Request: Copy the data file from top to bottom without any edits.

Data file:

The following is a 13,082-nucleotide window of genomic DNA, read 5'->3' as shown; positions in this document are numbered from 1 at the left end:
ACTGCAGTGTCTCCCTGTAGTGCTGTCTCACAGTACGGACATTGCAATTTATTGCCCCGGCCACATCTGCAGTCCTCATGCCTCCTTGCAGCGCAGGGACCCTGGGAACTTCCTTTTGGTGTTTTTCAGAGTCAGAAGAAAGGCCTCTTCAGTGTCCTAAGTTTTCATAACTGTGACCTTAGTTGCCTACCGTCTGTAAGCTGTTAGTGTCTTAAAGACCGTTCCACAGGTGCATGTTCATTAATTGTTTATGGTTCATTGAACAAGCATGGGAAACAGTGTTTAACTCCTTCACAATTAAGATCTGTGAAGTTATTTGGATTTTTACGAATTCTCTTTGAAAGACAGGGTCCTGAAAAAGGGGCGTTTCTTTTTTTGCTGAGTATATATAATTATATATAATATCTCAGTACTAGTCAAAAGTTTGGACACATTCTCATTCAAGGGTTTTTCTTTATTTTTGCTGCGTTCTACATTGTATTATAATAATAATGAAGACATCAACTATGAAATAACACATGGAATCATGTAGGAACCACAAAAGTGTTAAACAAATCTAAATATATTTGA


The following is a 13,082-nucleotide window of genomic DNA, read 5'->3' as shown; positions in this document are numbered from 1 at the left end:
ACTGCAGTGTCTCCCTGTAGTGCTGTCTCACAGTACGGACATTGCAATTTATTGCCCCGGCCACATCTGCAGTCCTCATGCCTCCTTGCAGCGCAGGGACCCTGGGAACTTCCTTTTGGTGTTTTTCAGAGTCAGAAGAAAGGCCTCTTCAGTGTCCTAAGTTTTCATAACTGTGACCTTAGTTGCCTACCGTCTGTAAGCTGTTAGTGTCTTAAAGACCGTTCCACAGGTGCATGTTCATTAATTGTTTATGGTTCATTGAACAAGCATGGGAAACAGTGTTTAACTCCTTCACAATTAAGATCTGTGAAGTTATTTGGATTTTTACGAATTCTCTTTGAAAGACAGGGTCCTGAAAAAGGGGCGTTTCTTTTTTTGCTGAGTATATATAATTATATATAATATCTCAGTACTAGTCAAAAGTTTGGACACATTCTCATTCAAGGGTTTTTCTTTATTTTTGCTGCGTTCTACATTGTATTATAATAATAATGAAGACATCAACTATGAAATAACACATGGAATCATGTAGGAACCACAAAAGTGTTAAACAAATCTAAATATATTTGA